Achieve Your Personal Best - Why would you bother swimming 100m if you can't do it as fast as Michael Phelps? Because for 99% of swimmers, beating Michael Phelps isn't the goal. The goal is to be the best swimmer they can be, based on their bodies, fitness and level of training.

This is especially true when it comes to money. We need to stop measuring ourselves against other people, and start doing the best that we can with the resources we have.

We're all at different stages of life and everyone has a unique financial story to tell. The key is to manage what you have to the best of your ability. In order to do this you may need to invest a bit of time into learning more about your options and you may even need to make some small sacrifices today so that you don't need to make big sacrifices later.

The End Game - Making A Difference

When you're 90 years old and look back on your life, you'll probably want to feel like you've made a difference.

I'm sure there are things in life that you want to experience and achieve, both for your own benefit and the benefit of others. I'm sure you want to have that feeling long after you're gone from this earth, that bits of you live on in the form of knowledge or experiences or memories that are passed on to others.

Do You Know How to Play the Numbers Game?

When it comes to the financial world, the ideal is to succeed. But sometimes navigating your way through the financial world can be like walking on a tightrope, with a very thin line between failure and success. And like walking along the tightrope, your chances of success are affected by the levels of risk involved in every stage of the game. But what does risk really mean in the world of personal finance, and how easy is it to understand?

In terms of investments, the way that risk is presented often affects the way it is perceived. For example, when preparing financial plans, I look at the client's chances of success (i.e., dying with an estate worth X amount). If the chances of success are low, I look at factors that the client can control in order to increase his chances (i.e., increasing savings, decreasing spending, retiring later, etc.). If the plan shows high chances of success, I look at the factors that could be changed in order to improve the person's current lifestyle without harming anticipated future success.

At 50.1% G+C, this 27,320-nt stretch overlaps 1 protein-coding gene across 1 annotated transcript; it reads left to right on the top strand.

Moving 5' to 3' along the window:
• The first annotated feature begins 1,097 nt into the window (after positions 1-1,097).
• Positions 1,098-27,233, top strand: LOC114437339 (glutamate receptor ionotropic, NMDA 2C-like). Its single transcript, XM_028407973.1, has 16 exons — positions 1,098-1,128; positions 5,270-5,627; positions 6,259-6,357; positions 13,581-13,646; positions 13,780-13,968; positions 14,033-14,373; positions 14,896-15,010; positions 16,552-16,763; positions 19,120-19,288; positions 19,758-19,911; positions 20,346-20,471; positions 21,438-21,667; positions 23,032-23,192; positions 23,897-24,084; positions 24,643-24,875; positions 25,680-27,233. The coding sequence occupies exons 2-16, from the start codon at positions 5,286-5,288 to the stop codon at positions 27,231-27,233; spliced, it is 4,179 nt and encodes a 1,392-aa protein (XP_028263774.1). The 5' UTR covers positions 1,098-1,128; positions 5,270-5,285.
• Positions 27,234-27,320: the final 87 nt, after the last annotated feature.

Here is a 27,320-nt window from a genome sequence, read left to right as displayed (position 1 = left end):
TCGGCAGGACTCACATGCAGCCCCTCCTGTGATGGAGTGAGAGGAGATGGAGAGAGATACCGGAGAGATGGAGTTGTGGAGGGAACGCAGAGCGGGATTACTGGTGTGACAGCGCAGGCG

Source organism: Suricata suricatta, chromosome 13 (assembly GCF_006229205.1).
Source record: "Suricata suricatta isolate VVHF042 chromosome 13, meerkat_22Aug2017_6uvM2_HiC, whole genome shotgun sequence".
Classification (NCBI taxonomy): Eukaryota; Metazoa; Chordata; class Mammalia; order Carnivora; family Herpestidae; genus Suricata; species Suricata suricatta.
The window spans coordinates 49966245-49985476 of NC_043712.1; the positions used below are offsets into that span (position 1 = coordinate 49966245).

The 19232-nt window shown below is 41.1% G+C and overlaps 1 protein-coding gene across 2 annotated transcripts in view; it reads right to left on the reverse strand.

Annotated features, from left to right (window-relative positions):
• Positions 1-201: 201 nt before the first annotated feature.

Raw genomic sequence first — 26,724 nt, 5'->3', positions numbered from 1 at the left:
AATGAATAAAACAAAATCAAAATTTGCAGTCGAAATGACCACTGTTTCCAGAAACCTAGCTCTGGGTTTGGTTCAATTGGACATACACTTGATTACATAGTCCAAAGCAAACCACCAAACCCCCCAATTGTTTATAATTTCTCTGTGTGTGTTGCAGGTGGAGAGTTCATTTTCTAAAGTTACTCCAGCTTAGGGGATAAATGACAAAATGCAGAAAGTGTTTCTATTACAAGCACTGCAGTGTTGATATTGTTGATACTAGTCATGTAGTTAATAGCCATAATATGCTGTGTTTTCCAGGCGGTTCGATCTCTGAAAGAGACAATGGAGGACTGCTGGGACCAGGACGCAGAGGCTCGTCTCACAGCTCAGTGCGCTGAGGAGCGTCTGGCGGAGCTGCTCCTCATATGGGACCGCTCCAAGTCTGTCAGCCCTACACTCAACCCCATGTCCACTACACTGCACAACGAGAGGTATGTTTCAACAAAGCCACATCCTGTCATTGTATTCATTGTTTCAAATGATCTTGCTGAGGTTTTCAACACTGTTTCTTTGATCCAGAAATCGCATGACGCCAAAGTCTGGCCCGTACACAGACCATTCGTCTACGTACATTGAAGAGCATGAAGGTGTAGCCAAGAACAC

What is a "high" or "low" chance of success? Unfortunately, there is no magic number. People's judgments about risk are subjective. One 50-year-old might be satisfied with hearing that he has an 80% chance of success, while another person might not sleep well at night until his odds of success have increased.

Which is riskier?

If I tell someone that he has an 80% chance of meeting his retirement goals, it may sound pretty encouraging. In fact, clients are frequently happy to continue with that status quo. However, in "real" terms, 80% translates to one in five people in similar situations where the clients outlive their money. I certainly wouldn't want to be that one!

People may not be enthusiastic about receiving 5% returns when inflation is 3%. But the same investor may be happy to get a 7% return when inflation is 5%. While both are receiving the same 2% real return, the second scenario seems like a better deal because the numbers are higher.

Don't let numbers lie

Don't be lured into a false sense of complacency just because a statistical simulation gives you X% chance of success in your financial plan. Think about the number that you feel you need to achieve in terms of odds of success. Before you accept a percentage of chance of success, ask yourself if this grade is really appropriate in your particular case. Remember - even if the market fluctuates, you play a large part in determining your financial success.